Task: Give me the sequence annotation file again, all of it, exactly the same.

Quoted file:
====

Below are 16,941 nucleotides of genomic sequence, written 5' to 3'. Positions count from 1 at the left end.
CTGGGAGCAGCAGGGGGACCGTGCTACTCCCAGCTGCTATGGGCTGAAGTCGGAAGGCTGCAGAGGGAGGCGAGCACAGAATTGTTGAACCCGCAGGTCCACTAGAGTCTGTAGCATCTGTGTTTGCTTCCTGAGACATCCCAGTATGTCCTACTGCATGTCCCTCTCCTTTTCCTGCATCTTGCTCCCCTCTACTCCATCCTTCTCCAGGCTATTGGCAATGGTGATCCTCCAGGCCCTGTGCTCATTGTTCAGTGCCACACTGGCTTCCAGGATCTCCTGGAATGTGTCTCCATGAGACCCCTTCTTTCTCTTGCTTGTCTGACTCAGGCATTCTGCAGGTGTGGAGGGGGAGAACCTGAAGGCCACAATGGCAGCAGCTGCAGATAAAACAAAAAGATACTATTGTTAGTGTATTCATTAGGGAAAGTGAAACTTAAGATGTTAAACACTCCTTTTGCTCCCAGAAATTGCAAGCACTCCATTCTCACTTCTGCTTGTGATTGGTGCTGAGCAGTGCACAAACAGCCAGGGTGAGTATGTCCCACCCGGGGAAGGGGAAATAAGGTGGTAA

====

Below are 16,941 nucleotides of genomic sequence, written 5' to 3'. Positions count from 1 at the left end.
CTGGGAGCAGCAGGGGGACCGTGCTACTCCCAGCTGCTATGGGCTGAAGTCGGAAGGCTGCAGAGGGAGGCGAGCACAGAATTGTTGAACCCGCAGGTCCACTAGAGTCTGTAGCATCTGTGTTTGCTTCCTGAGACATCCCAGTATGTCCTACTGCATGTCCCTCTCCTTTTCCTGCATCTTGCTCCCCTCTACTCCATCCTTCTCCAGGCTATTGGCAATGGTGATCCTCCAGGCCCTGTGCTCATTGTTCAGTGCCACACTGGCTTCCAGGATCTCCTGGAATGTGTCTCCATGAGACCCCTTCTTTCTCTTGCTTGTCTGACTCAGGCATTCTGCAGGTGTGGAGGGGGAGAACCTGAAGGCCACAATGGCAGCAGCTGCAGATAAAACAAAAAGATACTATTGTTAGTGTATTCATTAGGGAAAGTGAAACTTAAGATGTTAAACACTCCTTTTGCTCCCAGAAATTGCAAGCACTCCATTCTCACTTCTGCTTGTGATTGGTGCTGAGCAGTGCACAAACAGCCAGGGTGAGTATGTCCCACCCGGGGAAGGGGAAATAAGGTGGTAA